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It's time for Wisconsin to get smart on justice  

Imprisonment is a brutal and costly response to crime, which traumatizes incarcerated people and hurts families and communities. It should be the last option, not the first. Yet Wisconsin has the highest incarceration rate in the United States. Decades of bad policies have torn families apart and cost our state billions.

The ACLU of Wisconsin's Campaign for Smart Justice is an unprecedented, multi-year effort to reduce Wisconsin's jail and prison populations by 50 percent and to eliminate racial disparities in the criminal justice system. With the support of community partners and organizations from across the political spectrum, we are pushing for smart policy solutions, advancing the leadership of people directly impacted by Wisconsin’s criminal justice system, and making sure politicians understand the urgency of Smart Justice reform.

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Why We Must End Mass Incarceration
Wisconsin’s prison, jail, and community supervision systems are at a tipping point. The prison system has no place to put any more people. The prison system was built to house approximately 17,000 people, while this summer the system currently houses 20,000. The Department of Corrections (the “DOC”) acknowledges that they have maxed out all available space and as a result, they are renting beds in county jails across the state. This is the case, even with some strides made towards progress. Since the start of the Smart Justice campaign in 2018, the state’s prison population is down 3,500 people.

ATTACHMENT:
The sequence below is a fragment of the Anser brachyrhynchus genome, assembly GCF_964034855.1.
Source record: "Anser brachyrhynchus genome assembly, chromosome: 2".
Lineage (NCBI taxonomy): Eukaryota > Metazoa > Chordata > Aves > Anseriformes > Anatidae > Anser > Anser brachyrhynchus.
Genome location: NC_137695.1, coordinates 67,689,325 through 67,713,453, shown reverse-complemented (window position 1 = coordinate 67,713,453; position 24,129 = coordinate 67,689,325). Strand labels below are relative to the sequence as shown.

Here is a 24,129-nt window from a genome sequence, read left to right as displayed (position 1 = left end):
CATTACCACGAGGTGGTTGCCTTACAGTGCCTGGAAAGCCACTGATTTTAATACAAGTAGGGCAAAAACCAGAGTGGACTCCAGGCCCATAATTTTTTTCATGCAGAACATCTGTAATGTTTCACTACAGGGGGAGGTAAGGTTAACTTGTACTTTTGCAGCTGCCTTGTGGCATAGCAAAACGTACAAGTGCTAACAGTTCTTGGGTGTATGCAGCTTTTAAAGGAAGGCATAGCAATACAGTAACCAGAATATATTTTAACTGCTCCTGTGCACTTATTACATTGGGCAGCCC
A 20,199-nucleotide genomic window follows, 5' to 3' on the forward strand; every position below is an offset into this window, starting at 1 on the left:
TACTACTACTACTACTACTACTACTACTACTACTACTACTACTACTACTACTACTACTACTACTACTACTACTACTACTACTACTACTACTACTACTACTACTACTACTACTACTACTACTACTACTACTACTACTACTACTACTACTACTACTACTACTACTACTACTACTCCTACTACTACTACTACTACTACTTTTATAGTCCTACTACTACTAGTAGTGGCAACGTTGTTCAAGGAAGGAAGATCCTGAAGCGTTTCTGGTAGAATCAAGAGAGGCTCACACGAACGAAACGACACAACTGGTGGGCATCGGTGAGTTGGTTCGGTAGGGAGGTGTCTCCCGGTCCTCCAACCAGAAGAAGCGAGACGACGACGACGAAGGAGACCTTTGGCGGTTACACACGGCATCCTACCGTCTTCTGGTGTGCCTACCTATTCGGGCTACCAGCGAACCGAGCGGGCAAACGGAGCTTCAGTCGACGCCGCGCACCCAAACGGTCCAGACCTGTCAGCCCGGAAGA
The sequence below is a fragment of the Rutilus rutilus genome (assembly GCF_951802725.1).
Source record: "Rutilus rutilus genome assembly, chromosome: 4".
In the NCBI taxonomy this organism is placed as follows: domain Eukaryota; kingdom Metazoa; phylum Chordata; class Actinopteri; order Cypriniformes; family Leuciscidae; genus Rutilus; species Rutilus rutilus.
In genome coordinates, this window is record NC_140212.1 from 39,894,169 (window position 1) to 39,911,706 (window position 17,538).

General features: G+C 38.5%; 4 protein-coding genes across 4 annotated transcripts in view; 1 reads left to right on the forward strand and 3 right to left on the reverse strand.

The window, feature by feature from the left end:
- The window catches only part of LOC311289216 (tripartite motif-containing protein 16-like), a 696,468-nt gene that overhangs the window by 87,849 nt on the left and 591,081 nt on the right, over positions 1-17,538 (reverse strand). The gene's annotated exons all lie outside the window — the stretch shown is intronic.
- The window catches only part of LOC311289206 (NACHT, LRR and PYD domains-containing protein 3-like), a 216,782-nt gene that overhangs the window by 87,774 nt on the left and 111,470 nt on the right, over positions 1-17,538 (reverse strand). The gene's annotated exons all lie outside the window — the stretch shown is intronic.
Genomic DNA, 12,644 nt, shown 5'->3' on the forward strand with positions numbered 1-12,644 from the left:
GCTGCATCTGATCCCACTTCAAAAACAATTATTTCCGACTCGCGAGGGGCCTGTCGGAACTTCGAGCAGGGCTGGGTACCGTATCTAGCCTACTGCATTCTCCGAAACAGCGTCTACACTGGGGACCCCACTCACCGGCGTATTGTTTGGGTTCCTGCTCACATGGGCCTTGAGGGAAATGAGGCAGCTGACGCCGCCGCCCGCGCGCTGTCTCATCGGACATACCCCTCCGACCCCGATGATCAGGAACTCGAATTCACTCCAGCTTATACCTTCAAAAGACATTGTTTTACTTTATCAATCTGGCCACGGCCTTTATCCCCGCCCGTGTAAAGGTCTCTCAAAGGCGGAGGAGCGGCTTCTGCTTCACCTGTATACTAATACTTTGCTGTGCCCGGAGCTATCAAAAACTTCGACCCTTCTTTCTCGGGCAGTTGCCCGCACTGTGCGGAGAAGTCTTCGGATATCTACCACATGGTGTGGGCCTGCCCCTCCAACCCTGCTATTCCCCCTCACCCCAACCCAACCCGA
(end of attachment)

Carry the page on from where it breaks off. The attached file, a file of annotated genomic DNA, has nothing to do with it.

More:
Furthermore, the county jail system currently houses 12,500 people, many of whom are awaiting trial and have yet to have been convicted of a crime. The incarceration crisis is worsening as a new mandatory sentencing law for Driving Under the Influence (“DUI”) on the 4th and subsequent convictions are driving about one new person to prison per day. Moreover, the DOC currently oversees 65,000 people who have returned to their communities but remain on community supervision and are under constant threat of returning to prison or jail as a result of breaking a rule of supervision. Pre-pandemic, crimeless revocations accounted for the largest percentage (approximately 40%) of prison admissions each year (approximately 3,000 people). This is an untenable situation, which even early supporters of Truth in Sentencing Laws have started to acknowledge.

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To get involved with the ACLU of Wisconsin's Campaign for Smart Justice, sign up here

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End Crimeless Revocation in Wisconsin

A.End Crimeless Revocation in Wisconsin


Wisconsin’s prison population grew at unprecedented rates between 1980 and 2016, when it increased 456% to more than 22,000 people.[i] As of December 2018, more than 23,000 people were imprisoned in the state, and the Wisconsin Department of Corrections predicts that the prison population will continue to grow in the near future, surpassing 25,000 people by 2021.[ii]

The Problem: